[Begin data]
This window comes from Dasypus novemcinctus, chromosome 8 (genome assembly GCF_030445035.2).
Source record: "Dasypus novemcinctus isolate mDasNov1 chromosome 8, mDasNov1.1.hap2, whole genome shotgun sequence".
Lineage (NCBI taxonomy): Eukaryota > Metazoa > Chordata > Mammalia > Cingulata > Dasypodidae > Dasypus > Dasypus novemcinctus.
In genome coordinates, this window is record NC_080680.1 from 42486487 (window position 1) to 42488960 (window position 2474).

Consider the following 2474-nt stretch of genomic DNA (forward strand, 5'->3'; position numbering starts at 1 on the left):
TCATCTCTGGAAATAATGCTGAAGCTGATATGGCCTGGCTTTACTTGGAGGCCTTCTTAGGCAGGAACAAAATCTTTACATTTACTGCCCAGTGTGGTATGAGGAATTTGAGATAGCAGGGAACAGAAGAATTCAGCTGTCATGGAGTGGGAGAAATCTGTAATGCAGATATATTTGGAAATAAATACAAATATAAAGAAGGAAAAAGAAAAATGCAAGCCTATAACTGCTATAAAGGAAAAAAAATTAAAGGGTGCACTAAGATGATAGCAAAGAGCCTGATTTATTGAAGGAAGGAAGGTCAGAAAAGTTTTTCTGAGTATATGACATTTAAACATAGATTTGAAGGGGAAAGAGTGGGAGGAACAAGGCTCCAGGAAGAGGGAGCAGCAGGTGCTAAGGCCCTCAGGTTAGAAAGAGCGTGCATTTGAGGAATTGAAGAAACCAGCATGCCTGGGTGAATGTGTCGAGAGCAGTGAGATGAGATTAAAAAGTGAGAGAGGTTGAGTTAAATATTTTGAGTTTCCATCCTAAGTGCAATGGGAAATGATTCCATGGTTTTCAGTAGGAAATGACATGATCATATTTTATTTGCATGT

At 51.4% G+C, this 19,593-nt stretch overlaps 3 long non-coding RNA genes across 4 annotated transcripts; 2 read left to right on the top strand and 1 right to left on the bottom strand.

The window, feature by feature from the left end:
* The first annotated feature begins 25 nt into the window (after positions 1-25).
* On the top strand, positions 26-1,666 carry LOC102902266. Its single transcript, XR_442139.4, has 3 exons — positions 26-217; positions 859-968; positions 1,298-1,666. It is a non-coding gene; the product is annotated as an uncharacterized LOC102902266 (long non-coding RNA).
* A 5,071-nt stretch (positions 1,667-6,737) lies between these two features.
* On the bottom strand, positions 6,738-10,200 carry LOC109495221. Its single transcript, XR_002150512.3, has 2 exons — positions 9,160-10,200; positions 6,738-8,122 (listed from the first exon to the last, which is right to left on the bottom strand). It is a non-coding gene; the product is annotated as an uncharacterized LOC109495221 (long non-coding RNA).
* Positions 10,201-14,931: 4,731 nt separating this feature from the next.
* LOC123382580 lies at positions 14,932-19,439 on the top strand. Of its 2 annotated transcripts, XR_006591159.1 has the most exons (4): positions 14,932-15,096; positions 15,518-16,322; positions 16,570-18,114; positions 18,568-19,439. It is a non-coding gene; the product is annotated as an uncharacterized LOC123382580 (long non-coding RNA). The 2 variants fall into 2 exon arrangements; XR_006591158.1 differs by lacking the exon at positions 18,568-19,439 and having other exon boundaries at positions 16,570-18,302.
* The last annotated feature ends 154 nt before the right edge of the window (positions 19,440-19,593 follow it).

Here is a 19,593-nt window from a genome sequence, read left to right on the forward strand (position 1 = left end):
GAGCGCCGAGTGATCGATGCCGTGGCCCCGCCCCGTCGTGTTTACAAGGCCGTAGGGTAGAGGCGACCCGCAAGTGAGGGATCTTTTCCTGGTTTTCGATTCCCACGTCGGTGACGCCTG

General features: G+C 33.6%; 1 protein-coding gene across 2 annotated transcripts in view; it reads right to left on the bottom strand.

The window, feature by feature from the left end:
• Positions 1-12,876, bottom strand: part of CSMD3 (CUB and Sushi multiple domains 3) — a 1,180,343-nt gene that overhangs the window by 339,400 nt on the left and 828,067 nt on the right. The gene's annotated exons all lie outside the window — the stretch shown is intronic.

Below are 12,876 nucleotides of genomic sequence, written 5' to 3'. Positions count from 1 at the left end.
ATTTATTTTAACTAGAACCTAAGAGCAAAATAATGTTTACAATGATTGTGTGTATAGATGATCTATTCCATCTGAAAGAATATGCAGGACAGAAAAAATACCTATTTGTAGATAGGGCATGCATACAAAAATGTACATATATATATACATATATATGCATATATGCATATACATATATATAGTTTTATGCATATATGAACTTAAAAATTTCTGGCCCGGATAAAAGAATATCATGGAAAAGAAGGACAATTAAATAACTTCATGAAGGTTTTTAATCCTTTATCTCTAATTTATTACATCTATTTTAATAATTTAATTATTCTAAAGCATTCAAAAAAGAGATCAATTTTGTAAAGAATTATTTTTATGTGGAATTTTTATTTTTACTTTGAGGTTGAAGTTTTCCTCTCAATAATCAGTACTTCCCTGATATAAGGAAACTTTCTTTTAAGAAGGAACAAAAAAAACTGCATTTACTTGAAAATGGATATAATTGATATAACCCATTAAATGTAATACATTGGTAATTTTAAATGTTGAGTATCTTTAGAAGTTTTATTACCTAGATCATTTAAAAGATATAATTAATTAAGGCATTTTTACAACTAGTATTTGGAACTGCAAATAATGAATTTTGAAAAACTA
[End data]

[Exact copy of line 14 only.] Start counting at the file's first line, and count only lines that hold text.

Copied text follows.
* LOC123382580 lies at positions 14,932-19,439 on the top strand. Of its 2 annotated transcripts, XR_006591159.1 has the most exons (4): positions 14,932-15,096; positions 15,518-16,322; positions 16,570-18,114; positions 18,568-19,439. It is a non-coding gene; the product is annotated as an uncharacterized LOC123382580 (long non-coding RNA). The 2 variants fall into 2 exon arrangements; XR_006591158.1 differs by lacking the exon at positions 18,568-19,439 and having other exon boundaries at positions 16,570-18,302.